Regular visitors to the GMC might remember that the Special Feature known as Country Catalyst is my humble effort to bring new fans to the genre by spotlighting a classic song. Today’s choice might be familiar to many because it’s been a hit in several different styles, but “Blue Moon Of Kentucky” has kept its identity through all of them — even though the original version is Kentucky’s official state bluegrass song.
It began life in 1946 when the legendary Bill Monroe wrote and performed the song with his Blue Grass Boys and followed up with a best-selling record. It was called a ‘bluegrass waltz’ and it didn’t take long for it to become a favorite of other country musicians, but within a few years some of them had started to add a few wrinkles of their own.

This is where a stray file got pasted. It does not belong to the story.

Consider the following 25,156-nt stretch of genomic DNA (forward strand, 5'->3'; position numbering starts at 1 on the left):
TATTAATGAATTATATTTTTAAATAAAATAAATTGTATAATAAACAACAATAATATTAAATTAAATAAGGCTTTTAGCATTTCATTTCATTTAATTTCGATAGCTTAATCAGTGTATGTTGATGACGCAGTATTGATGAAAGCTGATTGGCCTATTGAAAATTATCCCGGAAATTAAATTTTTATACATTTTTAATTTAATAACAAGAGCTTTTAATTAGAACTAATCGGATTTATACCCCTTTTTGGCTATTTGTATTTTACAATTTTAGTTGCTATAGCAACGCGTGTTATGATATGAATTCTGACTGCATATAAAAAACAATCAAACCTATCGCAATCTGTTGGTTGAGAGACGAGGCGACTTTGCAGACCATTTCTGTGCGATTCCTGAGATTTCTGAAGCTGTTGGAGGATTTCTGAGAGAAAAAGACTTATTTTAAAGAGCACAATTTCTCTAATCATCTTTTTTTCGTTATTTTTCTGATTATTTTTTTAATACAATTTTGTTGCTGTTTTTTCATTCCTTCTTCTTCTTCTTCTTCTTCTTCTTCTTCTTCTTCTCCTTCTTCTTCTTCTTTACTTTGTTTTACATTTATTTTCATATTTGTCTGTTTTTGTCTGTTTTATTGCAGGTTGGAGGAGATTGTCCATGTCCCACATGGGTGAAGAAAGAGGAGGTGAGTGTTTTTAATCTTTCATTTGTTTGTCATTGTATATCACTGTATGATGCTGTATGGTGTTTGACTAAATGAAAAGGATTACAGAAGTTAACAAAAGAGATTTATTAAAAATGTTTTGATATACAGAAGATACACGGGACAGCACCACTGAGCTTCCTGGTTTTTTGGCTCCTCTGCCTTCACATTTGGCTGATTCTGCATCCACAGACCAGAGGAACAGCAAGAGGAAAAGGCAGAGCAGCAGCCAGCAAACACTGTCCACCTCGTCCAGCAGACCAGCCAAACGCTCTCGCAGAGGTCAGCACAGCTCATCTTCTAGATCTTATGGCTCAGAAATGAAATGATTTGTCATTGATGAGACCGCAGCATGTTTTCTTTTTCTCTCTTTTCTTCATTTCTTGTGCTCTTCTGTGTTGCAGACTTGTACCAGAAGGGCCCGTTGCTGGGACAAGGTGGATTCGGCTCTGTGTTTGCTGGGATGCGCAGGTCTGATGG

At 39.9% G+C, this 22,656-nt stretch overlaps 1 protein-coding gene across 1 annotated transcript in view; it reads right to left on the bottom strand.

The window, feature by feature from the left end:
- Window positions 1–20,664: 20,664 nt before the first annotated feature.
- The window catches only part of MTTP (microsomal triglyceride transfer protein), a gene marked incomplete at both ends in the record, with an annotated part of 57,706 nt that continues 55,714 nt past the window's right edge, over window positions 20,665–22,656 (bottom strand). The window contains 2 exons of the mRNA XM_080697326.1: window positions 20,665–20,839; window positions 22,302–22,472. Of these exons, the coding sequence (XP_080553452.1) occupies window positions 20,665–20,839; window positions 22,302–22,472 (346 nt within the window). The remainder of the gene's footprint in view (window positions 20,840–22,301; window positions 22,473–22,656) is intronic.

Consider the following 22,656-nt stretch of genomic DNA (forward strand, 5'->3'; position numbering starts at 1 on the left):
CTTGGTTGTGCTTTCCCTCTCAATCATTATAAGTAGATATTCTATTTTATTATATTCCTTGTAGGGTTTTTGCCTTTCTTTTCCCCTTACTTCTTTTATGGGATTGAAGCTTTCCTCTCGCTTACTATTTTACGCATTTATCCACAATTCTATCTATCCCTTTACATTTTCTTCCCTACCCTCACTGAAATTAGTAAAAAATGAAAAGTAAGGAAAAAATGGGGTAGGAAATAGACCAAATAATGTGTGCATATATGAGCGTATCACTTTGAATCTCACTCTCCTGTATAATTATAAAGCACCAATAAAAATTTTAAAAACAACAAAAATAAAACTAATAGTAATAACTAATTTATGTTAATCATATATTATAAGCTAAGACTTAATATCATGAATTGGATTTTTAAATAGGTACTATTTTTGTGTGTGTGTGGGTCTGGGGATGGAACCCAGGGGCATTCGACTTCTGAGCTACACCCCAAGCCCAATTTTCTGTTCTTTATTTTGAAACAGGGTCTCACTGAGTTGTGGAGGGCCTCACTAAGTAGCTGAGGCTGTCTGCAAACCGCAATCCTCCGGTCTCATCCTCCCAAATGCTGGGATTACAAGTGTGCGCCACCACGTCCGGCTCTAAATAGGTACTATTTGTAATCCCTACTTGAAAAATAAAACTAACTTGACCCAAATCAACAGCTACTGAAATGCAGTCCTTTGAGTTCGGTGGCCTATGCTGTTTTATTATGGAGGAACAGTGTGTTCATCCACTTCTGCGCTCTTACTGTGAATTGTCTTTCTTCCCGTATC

In 1954 a young Elvis Presley was working with Sun Records, trying to come up with what would be his first successful recording. They’d already decided on “That’s All Right” for the ‘A’ side, but were searching for something to back it. They finally cobbled together an upbeat, bluesy version of “Blue Moon Of Kentucky” that even featured a jury-rigged echo effect. Quite a change from the original.
Another treatment that did well was the country-pop version offered up by Patsy Cline in 1963 (the same year she tragically died). Although it wasn’t a huge hit for the amazingly talented singer, it has become a favorite for a lot of her fans, including me. And of course, a lot of other performers have recorded the song in the nearly seven decades it’s been around, including everybody from Ray Charles to the Beatles. A true classic.